Saturday, December 31, 2011

Richard Serra-Drawings, MOMA SF, 12/30/11

Disaster Amnesiac made it over to San Francisco MOMA to check out the exhibit of Richard Serra's drawings, along with Mrs. Amnesiac and our pal Cynthia.
Minimalism always brings out an interesting response from people. I heard one waggish teen put it bluntly: "this SUCKS". There were also plenty of bemused looks from various viewers.
That said, I loved the work. Serra's stark, paint stick-on linen works were very complex, despite their outward simplicity. The textures, pocks, lines, and drips that different light angles revealed within them were wondrous for this viewer.
Disaster Amnesiac was also reminded of Nordic Black Metal as I gazed up into these works that were tacked onto various gallery walls. Their immense blackness would surely go well with some Burzum or Darkthrone. I could definitely see Fenriz appreciating their stark black forms.
The linen works had the same mass of volume as Serra's metal sculptures in many aspects. The weight and feel are very similar, and the fact that this effect was achieved with cloth is amazing.
Serra's paint stick-on homemade paper were amazing as well. With their black forms on white space configurations, they had the feel of Zen drawings. Some had impasto inches thick. I marveled at the amount of drawings Serra must have done to get that effect. Striking.
Also on display were many notebooks with plans for his large scale sculptures. It was cool to see the early imaginings of these monumental works, especially those at Bilbao.
Disaster Amnesiac left the gallery thinking about Minimalism and its effect on the viewer. In my opinion, Minimalism offers a lot of freedom to one who is taking it in. The viewer's perceptions are free to go wherever they go, unencumbered by representation. It also offers the chance to be disciplined and attentive. When these aspects of the mind are employed, its vistas are endless. That sucking sound heard by the surly teen was the sound of his own ignorance. Given time, I hope that he will cultivate the willingness and discipline to gaze at the vastness that Serra's art can offer.

Tuesday, December 27, 2011

Pere Demo

Disaster Amnesiac downloaded Pere Ubu's most recent demo release for their forthcoming Lady From Shanghai record over the weekend. Hearpen clearly states that many of the tunes on the release are still quite embryonic, while others are near completion. The whole thing is "nowhere near" mixed. I just wanted to chime in and say how brilliant it seems, from a marketing perspective, for Pere Ubu to do this. In an era of the hyper-niche market, it makes absolute sense for what is probably the ultimate niche market band to do this. It lets the the band's hardcore fans glimpse into its process, something that Disaster Amnesiac is sure appeals greatly to many of them. It provides revenue to Ubu, something that Disaster Amnesiac is sure appeals greatly to the band, if for no other reason than to help pay production costs for the album. It's a spin on the Kickstarter patronage system, a logical, effective way for underground bands to operate their business. As usual, David Thomas is WAY ahead of the curve, blazing trails that others will likely profit more from. At least he'll get the satisfaction of saying "I told you so", or maybe something harsher. Disaster Amnesiac has seen him be that way. He earns the privilege again and again.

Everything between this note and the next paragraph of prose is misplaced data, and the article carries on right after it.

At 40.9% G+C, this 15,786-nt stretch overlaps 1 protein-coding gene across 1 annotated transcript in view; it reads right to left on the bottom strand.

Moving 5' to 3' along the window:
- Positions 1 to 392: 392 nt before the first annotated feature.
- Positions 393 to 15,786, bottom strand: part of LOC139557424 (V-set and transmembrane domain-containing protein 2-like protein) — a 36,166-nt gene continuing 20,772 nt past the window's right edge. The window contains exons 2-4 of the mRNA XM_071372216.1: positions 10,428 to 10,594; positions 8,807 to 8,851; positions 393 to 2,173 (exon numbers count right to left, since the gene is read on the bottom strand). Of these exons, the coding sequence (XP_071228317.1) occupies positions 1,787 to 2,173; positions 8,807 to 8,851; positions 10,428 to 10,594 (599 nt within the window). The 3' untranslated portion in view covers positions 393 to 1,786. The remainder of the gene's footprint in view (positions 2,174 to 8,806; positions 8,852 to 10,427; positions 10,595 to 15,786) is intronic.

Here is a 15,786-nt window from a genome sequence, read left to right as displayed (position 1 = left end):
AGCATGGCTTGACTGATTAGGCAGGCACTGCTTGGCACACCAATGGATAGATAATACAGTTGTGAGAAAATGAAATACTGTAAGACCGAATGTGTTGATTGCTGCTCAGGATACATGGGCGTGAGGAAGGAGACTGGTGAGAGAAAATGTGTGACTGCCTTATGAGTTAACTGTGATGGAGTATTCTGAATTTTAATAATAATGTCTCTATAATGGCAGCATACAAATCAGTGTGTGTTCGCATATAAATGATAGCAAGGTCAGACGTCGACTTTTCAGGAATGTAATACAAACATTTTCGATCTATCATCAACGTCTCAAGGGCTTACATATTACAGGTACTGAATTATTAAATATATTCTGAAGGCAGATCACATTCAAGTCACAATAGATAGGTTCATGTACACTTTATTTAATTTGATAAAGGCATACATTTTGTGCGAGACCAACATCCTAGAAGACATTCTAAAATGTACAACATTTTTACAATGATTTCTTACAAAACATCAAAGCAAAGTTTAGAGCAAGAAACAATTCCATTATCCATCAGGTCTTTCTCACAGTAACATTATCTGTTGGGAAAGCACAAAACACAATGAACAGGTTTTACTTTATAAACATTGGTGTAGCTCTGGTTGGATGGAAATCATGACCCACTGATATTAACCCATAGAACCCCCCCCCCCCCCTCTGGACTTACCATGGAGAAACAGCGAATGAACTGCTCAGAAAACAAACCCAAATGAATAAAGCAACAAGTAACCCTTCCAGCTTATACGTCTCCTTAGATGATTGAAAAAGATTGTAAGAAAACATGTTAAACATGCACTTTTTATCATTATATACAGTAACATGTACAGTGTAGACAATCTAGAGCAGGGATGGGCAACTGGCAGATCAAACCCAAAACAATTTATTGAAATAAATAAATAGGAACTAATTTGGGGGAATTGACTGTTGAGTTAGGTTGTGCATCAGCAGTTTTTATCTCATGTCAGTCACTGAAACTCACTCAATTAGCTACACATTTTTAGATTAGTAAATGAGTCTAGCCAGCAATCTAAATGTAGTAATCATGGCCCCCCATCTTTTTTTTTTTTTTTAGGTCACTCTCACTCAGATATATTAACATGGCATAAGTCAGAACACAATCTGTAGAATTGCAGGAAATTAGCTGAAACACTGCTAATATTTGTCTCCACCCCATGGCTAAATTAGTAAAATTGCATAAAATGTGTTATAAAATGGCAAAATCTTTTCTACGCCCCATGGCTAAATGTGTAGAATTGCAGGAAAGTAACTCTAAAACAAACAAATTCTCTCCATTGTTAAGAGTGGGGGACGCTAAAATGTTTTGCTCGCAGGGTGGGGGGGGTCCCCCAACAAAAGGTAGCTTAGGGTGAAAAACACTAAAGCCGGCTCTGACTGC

Thursday, December 1, 2011

Black Face-I Want to Kill You/Monster; 7" vinyl, Hydra Head Records 2011

Billed as a revisiting of songs that Chuck Dukowski wrote for early 1980's Black Flag, only to have been rejected, Black Face has had Disaster Amnesiac intrigued since my good pal Max Sidman told me about them in September. Needless to say, I put a pre-order in at the earliest possible opportunity. It has arrived. I have listened.
Opener I Want to Kill You is a fast paced, stop/start Hardcore rant, featuring excellent, throaty declamations from singer Eugene Robinson. The lyrics are definitely evocative of the Creepy Crawl/My War paranoid vibes that characterised the early 1980's iterations of the Flag. Musically, it reminds Disaster Amnesiac more of SWA than Black Flag, owing to its bass-driven, stuttering feel and more blatantly psych-colored guitar sound from Milo Gonzalez. It seems as though it's very difficult to approximate the physical weight of Ginn's riffing, especially of that within Black Flag.  Drummer Tom Dubrov does a nice job of keeping the quick pace of the song flowing without ever resorting to the standard Hardcore oom-pah-pah blast beat approach.
On the flip side, Monster seems to tell a tale of self loathing and the desired love interest of him doing that self loathing. This song is closer to the then-emerging musical aesthetic of  Black Flag ("let the rhythm ooze"), again with bass-led and psych-fueled sounds from the strings, and heavy rhythmic trudge from the drums. Robinson sounds downright scary on this one. Although he seems to have checked his more manic vocal approach with Oxbow for a more "normal" one within Black Face, it still sounds unsettling as he comes a-courtin'.
This 7" is an impressive opening salvo from what will obviously be a great band. I look forward to seeing Black Face live!